Step 6: Discharge the Components

When you extract your board the capacitors will still hold enough electricity to give you a nasty jolt. With your gloves on, use a flathead screwdriver to short out the pins of all of the components, especially the large electrolytic capacitors. To short out the components, initiate contact between the pins with the head of the screwdriver. Repeat for the smaller electron gun board. Make sure you discharge everything before taking your gloves off and proceeding to the next step.

Step 7: Desolder the Components

Now that you have gone the trouble of taking the television apart, it is now time to extract the useful components. To do this you need a soldering iron, as well as a desoldering bulb/braid. The first thing to worry about should be the flyback transformer. You can just torch it if you have a blowtorch, but if you don't it will take some effort. I had to do it without a torch and it worked fine (after around thirty minutes of sucking up solder and pulling). Next you can just desolder the rest of the components normally. It is perhaps best to use a pair of needle-nose pliers to extract the components to avoid burning of the hands. The television should yield plenty of resistors, transistors, transformers, capacitors, and diodes to last you a long time. Afterwards you can dispose of the board. To dispose of the CRT, go to a waste maneagement facility. DO NOT JUST CHUCK IT INTO THE DUMPSTER!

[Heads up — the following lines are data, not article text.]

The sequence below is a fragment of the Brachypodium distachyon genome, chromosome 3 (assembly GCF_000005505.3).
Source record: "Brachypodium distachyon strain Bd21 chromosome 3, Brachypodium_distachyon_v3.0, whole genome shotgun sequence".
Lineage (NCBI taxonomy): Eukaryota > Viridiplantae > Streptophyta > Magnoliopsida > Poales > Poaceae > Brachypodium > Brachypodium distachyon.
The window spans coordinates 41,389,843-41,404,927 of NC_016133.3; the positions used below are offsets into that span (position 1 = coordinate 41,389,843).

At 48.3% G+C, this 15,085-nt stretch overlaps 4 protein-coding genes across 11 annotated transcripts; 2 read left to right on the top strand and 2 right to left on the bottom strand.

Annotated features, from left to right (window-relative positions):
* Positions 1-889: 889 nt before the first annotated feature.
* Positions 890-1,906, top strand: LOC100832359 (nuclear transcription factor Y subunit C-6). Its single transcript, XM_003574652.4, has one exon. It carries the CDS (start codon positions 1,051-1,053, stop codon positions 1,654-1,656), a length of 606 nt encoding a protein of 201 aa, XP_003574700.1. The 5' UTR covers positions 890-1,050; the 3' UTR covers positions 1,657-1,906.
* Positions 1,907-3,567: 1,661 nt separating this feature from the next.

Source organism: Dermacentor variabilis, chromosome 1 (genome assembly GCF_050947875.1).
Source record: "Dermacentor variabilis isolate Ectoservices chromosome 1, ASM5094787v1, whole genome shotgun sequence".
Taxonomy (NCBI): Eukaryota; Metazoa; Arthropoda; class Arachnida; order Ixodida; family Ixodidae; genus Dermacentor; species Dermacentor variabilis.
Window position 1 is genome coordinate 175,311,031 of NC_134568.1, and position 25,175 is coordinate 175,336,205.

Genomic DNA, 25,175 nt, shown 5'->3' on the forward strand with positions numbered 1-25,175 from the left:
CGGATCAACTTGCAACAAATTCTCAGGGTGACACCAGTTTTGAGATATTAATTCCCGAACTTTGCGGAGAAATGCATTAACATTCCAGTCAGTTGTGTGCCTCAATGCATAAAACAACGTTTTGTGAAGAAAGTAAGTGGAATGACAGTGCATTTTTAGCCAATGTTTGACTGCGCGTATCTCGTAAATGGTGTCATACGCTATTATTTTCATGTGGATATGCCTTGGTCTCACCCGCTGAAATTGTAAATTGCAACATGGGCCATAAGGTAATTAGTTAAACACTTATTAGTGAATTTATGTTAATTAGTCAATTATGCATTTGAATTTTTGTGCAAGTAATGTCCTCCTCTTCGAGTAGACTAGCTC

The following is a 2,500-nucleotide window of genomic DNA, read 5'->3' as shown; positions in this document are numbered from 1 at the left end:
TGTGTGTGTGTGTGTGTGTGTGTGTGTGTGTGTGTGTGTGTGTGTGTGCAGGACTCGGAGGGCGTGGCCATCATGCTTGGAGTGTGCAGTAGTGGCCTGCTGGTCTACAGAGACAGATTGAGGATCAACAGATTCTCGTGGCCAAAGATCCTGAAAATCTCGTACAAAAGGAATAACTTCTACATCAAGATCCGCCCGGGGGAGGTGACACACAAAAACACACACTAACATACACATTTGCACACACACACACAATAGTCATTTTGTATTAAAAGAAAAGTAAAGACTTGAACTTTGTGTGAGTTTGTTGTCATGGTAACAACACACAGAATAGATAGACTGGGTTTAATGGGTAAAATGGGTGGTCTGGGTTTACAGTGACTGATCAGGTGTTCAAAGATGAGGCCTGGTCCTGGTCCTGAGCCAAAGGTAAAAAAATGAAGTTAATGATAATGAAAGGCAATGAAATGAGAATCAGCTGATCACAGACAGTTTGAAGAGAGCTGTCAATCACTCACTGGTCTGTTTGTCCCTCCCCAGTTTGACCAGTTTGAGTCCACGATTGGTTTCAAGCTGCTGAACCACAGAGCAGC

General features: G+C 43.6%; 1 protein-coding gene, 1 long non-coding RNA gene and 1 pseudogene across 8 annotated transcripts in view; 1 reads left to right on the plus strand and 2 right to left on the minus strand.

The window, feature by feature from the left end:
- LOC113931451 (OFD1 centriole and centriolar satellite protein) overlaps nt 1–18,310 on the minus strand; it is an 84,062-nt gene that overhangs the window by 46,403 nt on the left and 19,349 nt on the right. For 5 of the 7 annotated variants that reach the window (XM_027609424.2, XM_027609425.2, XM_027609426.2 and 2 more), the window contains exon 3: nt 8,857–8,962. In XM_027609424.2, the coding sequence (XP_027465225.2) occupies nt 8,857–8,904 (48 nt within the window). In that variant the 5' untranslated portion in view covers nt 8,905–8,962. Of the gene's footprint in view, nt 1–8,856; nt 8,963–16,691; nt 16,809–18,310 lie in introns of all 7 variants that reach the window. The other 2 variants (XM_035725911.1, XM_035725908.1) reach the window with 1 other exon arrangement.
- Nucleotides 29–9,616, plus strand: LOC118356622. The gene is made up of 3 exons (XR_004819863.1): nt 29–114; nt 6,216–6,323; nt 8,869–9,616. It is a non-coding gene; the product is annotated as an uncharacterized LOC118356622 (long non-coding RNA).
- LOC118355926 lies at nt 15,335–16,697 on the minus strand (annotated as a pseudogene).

Step 8: Make Use of Your New Parts!